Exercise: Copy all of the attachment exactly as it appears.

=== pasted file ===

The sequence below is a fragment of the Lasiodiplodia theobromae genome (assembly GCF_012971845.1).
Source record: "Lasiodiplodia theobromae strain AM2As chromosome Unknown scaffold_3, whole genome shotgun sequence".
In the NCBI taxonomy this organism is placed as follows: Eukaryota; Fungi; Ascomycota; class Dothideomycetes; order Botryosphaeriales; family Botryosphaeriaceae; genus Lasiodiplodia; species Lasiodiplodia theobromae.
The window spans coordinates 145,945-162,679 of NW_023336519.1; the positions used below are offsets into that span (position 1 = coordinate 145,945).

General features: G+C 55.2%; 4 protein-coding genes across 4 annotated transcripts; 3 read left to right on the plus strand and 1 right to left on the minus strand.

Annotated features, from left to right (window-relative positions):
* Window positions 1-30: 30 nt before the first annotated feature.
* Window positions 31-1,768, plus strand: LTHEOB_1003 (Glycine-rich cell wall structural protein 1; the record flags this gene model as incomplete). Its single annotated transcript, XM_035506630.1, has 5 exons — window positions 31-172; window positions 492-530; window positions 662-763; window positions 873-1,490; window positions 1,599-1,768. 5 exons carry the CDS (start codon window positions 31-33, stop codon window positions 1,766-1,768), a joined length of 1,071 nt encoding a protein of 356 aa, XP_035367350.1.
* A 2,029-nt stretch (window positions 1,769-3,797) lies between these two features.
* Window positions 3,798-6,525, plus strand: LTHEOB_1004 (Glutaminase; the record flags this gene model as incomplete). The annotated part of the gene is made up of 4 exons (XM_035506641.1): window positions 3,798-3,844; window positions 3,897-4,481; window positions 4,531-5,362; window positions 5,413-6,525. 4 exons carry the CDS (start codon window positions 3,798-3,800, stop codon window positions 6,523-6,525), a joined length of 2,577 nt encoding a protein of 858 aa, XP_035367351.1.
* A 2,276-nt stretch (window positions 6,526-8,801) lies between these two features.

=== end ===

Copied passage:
The sequence below is a fragment of the Lasiodiplodia theobromae genome (assembly GCF_012971845.1).
Source record: "Lasiodiplodia theobromae strain AM2As chromosome Unknown scaffold_3, whole genome shotgun sequence".
In the NCBI taxonomy this organism is placed as follows: Eukaryota; Fungi; Ascomycota; class Dothideomycetes; order Botryosphaeriales; family Botryosphaeriaceae; genus Lasiodiplodia; species Lasiodiplodia theobromae.
The window spans coordinates 145,945-162,679 of NW_023336519.1; the positions used below are offsets into that span (position 1 = coordinate 145,945).

General features: G+C 55.2%; 4 protein-coding genes across 4 annotated transcripts; 3 read left to right on the plus strand and 1 right to left on the minus strand.

Annotated features, from left to right (window-relative positions):
* Window positions 1-30: 30 nt before the first annotated feature.
* Window positions 31-1,768, plus strand: LTHEOB_1003 (Glycine-rich cell wall structural protein 1; the record flags this gene model as incomplete). Its single annotated transcript, XM_035506630.1, has 5 exons — window positions 31-172; window positions 492-530; window positions 662-763; window positions 873-1,490; window positions 1,599-1,768. 5 exons carry the CDS (start codon window positions 31-33, stop codon window positions 1,766-1,768), a joined length of 1,071 nt encoding a protein of 356 aa, XP_035367350.1.
* A 2,029-nt stretch (window positions 1,769-3,797) lies between these two features.
* Window positions 3,798-6,525, plus strand: LTHEOB_1004 (Glutaminase; the record flags this gene model as incomplete). The annotated part of the gene is made up of 4 exons (XM_035506641.1): window positions 3,798-3,844; window positions 3,897-4,481; window positions 4,531-5,362; window positions 5,413-6,525. 4 exons carry the CDS (start codon window positions 3,798-3,800, stop codon window positions 6,523-6,525), a joined length of 2,577 nt encoding a protein of 858 aa, XP_035367351.1.
* A 2,276-nt stretch (window positions 6,526-8,801) lies between these two features.